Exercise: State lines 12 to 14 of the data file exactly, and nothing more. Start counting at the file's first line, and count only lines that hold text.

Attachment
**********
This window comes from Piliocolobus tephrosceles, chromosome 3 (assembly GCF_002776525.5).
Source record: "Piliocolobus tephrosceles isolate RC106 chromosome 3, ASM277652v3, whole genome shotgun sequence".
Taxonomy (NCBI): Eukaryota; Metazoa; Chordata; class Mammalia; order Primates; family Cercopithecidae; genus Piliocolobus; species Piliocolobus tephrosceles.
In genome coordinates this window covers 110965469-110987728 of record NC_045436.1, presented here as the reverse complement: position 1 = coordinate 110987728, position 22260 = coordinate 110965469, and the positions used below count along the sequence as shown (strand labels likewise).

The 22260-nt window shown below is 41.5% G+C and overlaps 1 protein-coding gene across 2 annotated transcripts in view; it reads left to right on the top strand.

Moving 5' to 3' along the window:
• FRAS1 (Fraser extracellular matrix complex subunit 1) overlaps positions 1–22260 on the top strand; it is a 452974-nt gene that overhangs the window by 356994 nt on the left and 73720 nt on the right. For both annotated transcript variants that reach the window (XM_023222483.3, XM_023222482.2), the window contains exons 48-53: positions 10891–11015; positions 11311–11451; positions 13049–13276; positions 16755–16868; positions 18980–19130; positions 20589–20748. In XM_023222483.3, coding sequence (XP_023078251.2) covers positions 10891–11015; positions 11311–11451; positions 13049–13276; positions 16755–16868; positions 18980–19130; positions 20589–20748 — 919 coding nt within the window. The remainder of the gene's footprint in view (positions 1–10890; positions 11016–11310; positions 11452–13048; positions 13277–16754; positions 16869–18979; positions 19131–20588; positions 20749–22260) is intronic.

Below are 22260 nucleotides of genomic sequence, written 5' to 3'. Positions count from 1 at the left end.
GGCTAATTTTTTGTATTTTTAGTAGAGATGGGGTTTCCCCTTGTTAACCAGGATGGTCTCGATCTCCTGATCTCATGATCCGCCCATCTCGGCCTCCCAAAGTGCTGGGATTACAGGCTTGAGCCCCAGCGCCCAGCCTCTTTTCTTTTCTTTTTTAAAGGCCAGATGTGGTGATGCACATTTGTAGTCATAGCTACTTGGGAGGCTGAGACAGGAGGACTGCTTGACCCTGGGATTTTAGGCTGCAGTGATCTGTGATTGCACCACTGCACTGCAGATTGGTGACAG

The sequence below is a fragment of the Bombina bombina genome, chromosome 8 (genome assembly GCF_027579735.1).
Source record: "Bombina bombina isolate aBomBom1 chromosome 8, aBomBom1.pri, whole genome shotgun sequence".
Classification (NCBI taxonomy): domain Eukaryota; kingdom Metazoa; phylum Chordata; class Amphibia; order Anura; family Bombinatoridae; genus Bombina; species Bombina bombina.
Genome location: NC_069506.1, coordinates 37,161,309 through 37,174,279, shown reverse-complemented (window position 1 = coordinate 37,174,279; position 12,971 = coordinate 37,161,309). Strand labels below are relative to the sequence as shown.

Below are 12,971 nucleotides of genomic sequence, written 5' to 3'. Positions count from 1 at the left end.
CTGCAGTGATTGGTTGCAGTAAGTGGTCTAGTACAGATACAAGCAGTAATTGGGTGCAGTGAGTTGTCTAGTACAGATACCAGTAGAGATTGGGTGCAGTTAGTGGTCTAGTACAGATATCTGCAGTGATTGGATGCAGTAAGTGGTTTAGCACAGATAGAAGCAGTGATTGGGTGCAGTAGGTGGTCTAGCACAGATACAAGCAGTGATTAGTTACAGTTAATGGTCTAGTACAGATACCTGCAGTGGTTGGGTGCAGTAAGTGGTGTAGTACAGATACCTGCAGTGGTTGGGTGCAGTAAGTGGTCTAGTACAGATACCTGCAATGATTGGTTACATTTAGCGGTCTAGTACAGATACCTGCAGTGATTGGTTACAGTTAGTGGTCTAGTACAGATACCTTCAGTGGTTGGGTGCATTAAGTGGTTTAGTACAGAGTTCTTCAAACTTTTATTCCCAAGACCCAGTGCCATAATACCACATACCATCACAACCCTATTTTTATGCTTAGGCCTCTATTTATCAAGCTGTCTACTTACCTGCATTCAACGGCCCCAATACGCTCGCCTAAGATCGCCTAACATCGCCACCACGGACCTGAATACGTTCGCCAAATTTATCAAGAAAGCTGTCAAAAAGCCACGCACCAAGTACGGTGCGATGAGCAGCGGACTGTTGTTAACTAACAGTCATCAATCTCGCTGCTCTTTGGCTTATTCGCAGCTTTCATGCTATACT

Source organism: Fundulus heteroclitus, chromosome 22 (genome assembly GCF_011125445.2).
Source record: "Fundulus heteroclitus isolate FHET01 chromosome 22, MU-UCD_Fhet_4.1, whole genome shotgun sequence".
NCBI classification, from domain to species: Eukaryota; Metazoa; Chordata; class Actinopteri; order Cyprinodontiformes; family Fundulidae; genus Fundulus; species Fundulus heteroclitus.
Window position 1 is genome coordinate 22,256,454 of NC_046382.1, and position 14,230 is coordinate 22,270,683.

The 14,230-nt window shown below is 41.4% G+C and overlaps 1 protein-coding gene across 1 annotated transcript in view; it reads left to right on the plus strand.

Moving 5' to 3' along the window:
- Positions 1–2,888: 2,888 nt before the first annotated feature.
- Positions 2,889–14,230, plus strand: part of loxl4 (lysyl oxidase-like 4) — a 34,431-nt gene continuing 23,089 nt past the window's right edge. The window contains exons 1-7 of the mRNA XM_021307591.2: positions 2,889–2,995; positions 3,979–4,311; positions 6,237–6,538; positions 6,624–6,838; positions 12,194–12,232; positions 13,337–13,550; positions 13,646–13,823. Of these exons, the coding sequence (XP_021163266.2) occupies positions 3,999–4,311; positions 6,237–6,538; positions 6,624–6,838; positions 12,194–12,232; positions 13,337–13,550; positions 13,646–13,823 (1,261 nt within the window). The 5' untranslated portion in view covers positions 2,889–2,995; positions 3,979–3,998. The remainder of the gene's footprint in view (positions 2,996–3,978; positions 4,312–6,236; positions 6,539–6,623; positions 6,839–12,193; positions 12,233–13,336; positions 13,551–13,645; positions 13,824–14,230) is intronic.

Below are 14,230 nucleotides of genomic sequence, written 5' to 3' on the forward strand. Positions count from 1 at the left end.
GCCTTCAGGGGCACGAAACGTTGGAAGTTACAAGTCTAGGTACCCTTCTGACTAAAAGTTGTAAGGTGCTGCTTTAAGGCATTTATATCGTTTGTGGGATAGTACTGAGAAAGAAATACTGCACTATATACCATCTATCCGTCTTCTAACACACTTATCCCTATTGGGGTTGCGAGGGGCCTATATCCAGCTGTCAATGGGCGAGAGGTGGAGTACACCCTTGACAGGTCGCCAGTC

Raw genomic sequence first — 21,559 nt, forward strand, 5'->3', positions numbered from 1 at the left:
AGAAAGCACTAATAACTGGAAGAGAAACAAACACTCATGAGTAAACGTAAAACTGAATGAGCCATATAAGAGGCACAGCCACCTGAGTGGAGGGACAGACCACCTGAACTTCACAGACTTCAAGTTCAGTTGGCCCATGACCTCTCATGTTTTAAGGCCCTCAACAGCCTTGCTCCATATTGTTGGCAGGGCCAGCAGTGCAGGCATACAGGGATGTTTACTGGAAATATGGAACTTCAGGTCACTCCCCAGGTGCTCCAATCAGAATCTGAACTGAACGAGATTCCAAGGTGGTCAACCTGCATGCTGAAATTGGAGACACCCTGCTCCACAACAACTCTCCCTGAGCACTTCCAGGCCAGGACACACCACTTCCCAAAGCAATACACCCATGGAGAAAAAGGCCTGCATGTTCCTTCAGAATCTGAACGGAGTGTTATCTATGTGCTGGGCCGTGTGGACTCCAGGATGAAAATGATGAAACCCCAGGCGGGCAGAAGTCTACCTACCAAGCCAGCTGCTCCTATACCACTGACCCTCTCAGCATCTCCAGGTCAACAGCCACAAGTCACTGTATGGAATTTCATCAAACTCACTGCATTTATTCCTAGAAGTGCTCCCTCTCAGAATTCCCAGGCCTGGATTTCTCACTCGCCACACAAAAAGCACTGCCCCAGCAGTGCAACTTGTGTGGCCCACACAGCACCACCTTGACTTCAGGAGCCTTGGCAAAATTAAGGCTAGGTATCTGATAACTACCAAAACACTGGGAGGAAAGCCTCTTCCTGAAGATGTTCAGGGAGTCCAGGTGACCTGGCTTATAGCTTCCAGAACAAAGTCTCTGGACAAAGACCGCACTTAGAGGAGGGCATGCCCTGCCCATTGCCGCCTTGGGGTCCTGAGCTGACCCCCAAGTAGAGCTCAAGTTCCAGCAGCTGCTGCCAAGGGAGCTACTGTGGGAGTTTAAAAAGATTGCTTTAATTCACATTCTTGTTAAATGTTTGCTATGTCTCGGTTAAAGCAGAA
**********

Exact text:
Classification (NCBI taxonomy): domain Eukaryota; kingdom Metazoa; phylum Chordata; class Amphibia; order Anura; family Bombinatoridae; genus Bombina; species Bombina bombina.
Genome location: NC_069506.1, coordinates 37,161,309 through 37,174,279, shown reverse-complemented (window position 1 = coordinate 37,174,279; position 12,971 = coordinate 37,161,309). Strand labels below are relative to the sequence as shown.

Below are 12,971 nucleotides of genomic sequence, written 5' to 3'. Positions count from 1 at the left end.